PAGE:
Iceland Mag

4 Reykjavik

Iceland Mag

Culture

Information on elves on Snæfellsnes collected to help with planning of roads and construction

By Staff

  • Lóndrangar One of many breathtaking and magical landmarks and lava formations on Snæfellsnes peninsula. The magical landscape has no doubt helped feed the countless stories of elves, hidden people and other mythical beings and forces which exist on the peninsula. Photo/Vilhelm Gunnarsson.

Two local women, Ragnhildur Sigurðardóttir and Margrét Björk Björnsdóttir, are currently collecting information about elves and hidden people and their settlements, as well as various other enchanted and magical areas on Snæfellsnes peninsula. The information will then be used in the drawing up of new zoning plans and road construction, the local newspaper Morgunblaðið reports.

Read more: Elves protest high voltage transmission lines

There are countless stories of elves and hidden people objecting to construction work or roadwork in Iceland. Roads have been diverted to spare hills or boulders believed to be occupied by hidden people. In other cases boulders have been moved to ensure their inhabitants are not disturbed. When construction workers have failed to show appropriate care equipment has been damaged in mysterious ways or the work otherwise derailed by unexplained problems.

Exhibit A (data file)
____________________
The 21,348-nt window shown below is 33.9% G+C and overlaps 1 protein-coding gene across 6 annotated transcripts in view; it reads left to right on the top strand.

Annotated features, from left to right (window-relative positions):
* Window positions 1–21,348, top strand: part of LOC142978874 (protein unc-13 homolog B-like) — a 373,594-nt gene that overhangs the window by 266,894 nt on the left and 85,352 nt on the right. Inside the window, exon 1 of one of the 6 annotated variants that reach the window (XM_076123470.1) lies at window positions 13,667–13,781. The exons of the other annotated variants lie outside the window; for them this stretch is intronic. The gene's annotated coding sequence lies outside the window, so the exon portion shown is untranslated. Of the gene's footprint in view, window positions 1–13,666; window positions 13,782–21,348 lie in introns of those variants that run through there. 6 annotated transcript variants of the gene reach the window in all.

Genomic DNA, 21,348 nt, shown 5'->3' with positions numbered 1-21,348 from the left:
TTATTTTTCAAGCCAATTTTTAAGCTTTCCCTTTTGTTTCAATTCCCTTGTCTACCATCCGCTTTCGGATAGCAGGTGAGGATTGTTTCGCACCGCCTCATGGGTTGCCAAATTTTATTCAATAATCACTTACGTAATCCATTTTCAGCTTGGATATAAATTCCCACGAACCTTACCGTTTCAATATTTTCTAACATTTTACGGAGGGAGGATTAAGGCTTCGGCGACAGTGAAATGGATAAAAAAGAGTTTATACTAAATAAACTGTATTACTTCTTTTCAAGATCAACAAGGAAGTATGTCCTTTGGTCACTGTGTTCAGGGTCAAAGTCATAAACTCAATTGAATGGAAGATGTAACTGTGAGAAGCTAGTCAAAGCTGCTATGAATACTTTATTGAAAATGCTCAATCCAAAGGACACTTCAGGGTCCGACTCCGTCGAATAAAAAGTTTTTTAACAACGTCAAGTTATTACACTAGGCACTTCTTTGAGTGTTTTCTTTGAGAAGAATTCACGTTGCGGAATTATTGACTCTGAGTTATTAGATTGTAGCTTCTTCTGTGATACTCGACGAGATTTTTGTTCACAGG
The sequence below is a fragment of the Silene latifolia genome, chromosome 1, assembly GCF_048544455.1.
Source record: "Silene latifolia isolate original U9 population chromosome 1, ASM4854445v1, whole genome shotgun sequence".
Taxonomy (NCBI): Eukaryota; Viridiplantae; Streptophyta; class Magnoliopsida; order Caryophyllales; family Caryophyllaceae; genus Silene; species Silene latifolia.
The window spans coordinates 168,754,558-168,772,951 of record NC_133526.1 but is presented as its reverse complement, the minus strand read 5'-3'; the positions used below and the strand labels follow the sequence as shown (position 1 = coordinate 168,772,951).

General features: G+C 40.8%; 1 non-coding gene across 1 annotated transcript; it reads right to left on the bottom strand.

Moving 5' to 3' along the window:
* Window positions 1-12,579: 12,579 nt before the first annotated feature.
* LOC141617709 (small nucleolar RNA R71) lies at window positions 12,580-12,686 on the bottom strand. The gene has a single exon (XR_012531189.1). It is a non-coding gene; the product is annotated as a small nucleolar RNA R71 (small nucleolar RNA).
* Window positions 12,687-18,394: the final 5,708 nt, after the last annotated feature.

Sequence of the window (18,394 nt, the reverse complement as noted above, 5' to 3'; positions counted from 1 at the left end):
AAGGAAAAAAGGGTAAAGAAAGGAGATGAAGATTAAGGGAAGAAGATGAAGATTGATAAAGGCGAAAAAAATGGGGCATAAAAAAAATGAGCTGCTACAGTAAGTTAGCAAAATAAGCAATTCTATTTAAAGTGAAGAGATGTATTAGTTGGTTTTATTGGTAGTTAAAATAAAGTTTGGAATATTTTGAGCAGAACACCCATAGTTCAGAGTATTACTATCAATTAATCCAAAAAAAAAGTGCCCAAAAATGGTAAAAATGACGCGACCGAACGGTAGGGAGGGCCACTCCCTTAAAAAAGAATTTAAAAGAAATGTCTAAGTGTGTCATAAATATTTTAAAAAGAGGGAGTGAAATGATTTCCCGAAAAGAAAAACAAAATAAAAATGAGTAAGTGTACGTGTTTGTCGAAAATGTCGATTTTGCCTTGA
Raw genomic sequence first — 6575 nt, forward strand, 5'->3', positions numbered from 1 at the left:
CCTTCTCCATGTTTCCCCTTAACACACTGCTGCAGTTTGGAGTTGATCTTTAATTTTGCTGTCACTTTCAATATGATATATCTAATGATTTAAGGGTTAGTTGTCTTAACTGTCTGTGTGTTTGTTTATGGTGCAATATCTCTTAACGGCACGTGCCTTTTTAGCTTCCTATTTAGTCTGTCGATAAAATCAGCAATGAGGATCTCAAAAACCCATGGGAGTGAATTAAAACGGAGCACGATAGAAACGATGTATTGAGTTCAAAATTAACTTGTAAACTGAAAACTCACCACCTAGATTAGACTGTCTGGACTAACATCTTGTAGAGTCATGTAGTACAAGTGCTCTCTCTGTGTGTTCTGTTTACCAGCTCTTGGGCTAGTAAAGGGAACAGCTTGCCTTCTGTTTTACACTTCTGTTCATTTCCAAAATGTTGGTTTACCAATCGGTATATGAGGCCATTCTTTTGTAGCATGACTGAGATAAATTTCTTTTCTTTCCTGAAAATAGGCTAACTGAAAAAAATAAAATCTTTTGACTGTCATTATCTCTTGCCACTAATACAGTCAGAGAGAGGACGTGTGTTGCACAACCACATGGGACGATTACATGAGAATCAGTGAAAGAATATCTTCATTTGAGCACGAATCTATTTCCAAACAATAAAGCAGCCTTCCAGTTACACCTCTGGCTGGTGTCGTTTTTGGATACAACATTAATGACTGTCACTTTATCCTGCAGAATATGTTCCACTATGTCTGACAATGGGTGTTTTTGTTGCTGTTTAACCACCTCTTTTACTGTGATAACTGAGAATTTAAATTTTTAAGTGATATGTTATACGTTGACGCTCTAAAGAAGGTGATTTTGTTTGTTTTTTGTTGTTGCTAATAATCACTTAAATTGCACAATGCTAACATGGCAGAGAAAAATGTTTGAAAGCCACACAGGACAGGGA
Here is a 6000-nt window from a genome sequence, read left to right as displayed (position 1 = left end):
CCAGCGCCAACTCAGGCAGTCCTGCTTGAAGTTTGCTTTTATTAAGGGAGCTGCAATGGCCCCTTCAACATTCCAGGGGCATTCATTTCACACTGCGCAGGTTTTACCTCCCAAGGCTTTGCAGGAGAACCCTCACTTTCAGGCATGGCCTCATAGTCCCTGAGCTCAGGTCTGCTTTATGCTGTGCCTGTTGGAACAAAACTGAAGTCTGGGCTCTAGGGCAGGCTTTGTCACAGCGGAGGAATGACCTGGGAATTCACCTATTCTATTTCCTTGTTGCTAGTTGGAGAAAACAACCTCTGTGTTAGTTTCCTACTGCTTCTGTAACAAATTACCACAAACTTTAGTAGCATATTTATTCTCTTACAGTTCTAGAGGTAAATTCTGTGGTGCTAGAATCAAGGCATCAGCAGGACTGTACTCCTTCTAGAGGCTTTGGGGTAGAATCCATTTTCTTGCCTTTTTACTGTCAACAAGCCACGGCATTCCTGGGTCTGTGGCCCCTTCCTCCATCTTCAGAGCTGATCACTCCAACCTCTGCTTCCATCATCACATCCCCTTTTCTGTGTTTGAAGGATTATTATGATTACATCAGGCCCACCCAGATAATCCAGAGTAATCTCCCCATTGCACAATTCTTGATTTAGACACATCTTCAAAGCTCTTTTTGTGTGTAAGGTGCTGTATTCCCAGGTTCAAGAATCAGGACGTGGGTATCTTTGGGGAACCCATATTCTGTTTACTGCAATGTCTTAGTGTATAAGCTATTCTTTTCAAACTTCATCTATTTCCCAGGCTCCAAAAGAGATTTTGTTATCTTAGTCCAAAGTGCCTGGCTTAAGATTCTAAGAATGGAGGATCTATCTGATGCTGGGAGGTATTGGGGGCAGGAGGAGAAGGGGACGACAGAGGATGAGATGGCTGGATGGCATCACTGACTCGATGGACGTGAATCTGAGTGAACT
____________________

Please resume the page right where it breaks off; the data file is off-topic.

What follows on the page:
The idea of collecting this information came to Ragnhildur and Margrét after a citizens’ meeting about the new general development plan for the municipality, which covers most of the south coast of Snæfellsnes peninsula and the western part of the North coast. Snæfellsnes National Park is located within the municipality. After the meeting they began meeting with farmers in the area to collect stories about places where elves were rumoured to live. All data collected will then be handed over to the local authorities to help with planning for new construction and road work.

Read more: An American in Reykjavík: Do Icelander's actually believe in Elves or is the joke on us?

Ragnhildur tells Morgunblaðið that she believes the information can also help with cultural tourism and the marketing of the area as an interesting destination. “Generally speaking these believes are very strong and real here in the area, and very much a part of the daily life of people. But these stories are also a treasure in their own right, and they have the potential of attracting visitors.”

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